Japan needs tens of thousands of IT engineers, with the current shortfall of 2,00,000 likely to swell to 8,00,000 within a decade. India has IT engineers in need of thousands of jobs. Japan is a hardware heavyweight. India’s software prowess has garnered it global recognition. It is a marriage that any matchmaking algorithm would immediately green light.
Yet, despite the theoretical fit, Indian engineers remain a minuscule proportion of Japan’s foreign talent pool, while Japanese-Indian hardware-software collaboration is as chimerical.
According to the Japan External Trade Organization, of the 5,549 highly skilled foreign professionals registered in Japan in 2016, 3,621 were from China, compared to merely 266 from India. Moreover, while there are some 30,000 Japanese firms that operate in China, only 1,400 have a presence in India. According to NASSCOM, India’s IT industry confederation, though Japan is the third-largest IT market globally, it constitutes less than 2% of the Indian IT sector’s revenues.
However, it is China’s formidable rise that is driving the governments of India and Japan to step up their collaboration along a variety of fronts, including technology. Gagan Sabharwal, a senior director at NASSCOM, explained that both India and Japan are falling behind China when it comes to creating an ecosystem where manufacturing is blended with Artificial Intelligence and robotics.
It is with this context in mind that NASSCOM has launched an IT corridor in collaboration with Japan’s western prefecture of Hiroshima, to both facilitate talent transfer and create a platform for collaborations to develop new technologies.
“We see India as a partner for innovation, not just cost cutting,” said Atsuhito Uemaru, the director of Innovation Promotion for Hiroshima’s government. But he also admitted that getting the conservative, risk-averse, Japanese companies to look at India seriously was an uphill task.
Very few Japanese firms even know of the big guns in Indian IT like TCS and Wipro, Mr. Uemaru said. And their mindset remained one where “the world should go to Japan, rather than Japan going to the world”.
The biggest obstacle in developing closer ties is linguistic, with Japanese companies expecting both partners and employees to speak Japanese. And though English is slowly becoming more acceptable in some companies, Mr. Uemaru believes that broader people-to-people contact, especially in educational and research institutions, is necessary as a catalyst. One such initiative is a tie-up between Hiroshima University and India’s Central Mechanical Engineering Research Institute for student exchanges and joint research. Since October 2017, more than 200 students from India have visited Hiroshima University for varying lengths of study.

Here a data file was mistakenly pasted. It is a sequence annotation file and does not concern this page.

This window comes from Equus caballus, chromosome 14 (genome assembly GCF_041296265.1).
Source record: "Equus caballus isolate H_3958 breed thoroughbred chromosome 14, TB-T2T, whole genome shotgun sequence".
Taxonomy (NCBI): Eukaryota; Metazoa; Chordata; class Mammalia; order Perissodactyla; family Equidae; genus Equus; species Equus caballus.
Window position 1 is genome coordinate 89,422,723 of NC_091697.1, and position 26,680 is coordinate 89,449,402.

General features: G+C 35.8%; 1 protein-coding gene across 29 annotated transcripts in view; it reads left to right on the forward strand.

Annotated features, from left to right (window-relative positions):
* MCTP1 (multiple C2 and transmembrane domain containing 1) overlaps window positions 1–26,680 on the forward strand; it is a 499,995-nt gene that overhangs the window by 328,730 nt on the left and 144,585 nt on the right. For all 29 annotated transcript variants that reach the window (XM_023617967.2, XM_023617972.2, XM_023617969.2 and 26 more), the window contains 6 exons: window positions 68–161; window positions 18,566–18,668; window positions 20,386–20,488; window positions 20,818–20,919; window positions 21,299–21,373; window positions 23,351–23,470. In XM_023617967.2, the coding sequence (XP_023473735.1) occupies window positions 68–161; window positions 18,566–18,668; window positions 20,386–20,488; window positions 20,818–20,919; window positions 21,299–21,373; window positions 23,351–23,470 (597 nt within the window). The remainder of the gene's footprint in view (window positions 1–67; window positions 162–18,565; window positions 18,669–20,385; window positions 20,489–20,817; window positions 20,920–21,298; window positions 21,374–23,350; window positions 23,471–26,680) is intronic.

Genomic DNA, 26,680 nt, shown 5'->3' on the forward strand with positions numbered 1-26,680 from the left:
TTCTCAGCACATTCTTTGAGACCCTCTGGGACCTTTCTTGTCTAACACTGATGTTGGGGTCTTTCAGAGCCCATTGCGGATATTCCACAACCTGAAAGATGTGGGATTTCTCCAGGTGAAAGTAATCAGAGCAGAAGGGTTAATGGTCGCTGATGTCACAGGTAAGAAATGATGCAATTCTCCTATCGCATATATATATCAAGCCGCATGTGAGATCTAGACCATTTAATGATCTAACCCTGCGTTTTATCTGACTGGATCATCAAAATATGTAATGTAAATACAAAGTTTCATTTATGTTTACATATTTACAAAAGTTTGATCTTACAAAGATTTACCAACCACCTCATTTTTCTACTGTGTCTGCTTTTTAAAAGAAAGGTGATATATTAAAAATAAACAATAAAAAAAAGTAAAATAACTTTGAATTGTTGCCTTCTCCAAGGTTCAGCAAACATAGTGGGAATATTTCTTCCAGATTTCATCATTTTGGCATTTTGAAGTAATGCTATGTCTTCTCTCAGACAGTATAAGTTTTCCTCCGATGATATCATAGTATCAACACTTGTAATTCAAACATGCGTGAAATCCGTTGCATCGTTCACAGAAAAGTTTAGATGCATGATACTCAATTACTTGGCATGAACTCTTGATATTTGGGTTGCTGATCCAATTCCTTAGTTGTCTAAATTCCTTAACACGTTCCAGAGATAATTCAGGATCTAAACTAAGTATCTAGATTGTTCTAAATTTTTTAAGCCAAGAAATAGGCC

Working offshore, and on site
And there are a handful of Japanese companies who have already started employing Indian engineers. Hiroshima-based auto behemoth Mazda, for example, has been working with Hyderabad engineering company, Satven, since 2010. Krishnakumar Pulavarthi, vice-president, business development for the Asia-Pacific region, revealed that 150-170 Satven engineers have worked on Mazda projects offshore, with an additional 15-20 on site.
Satven has had a local office in Hiroshima since 2013. According to Mr. Pulavarthi, having an office in physical proximity to the customer is crucial in Japan, since face-to-face interactions are necessary to allay fears and build confidence.
Mr. Pulavarthi said the biggest challenge faced by Indian engineers in Japan was not linguistic but meeting the expectations of quality. The Japanese expect year-on-year increases in productivity. Consequently, the opportunity for training on the job in Japan was a valuable one for Indian engineers.
Chugai Technos, a Hiroshima-based environmental engineering firm, is currently on the cautious lookout for an Indian partner. Etsuko Kaimi, general manager of the business planning division, said: “We are a 65-year-old traditional company. Few can speak English in our firm and we know very little about India. But we have to learn. If we fail to adjust to foreigners, the future is not good.”
Pallavi Aiyar is an author and journalist based in Tokyo.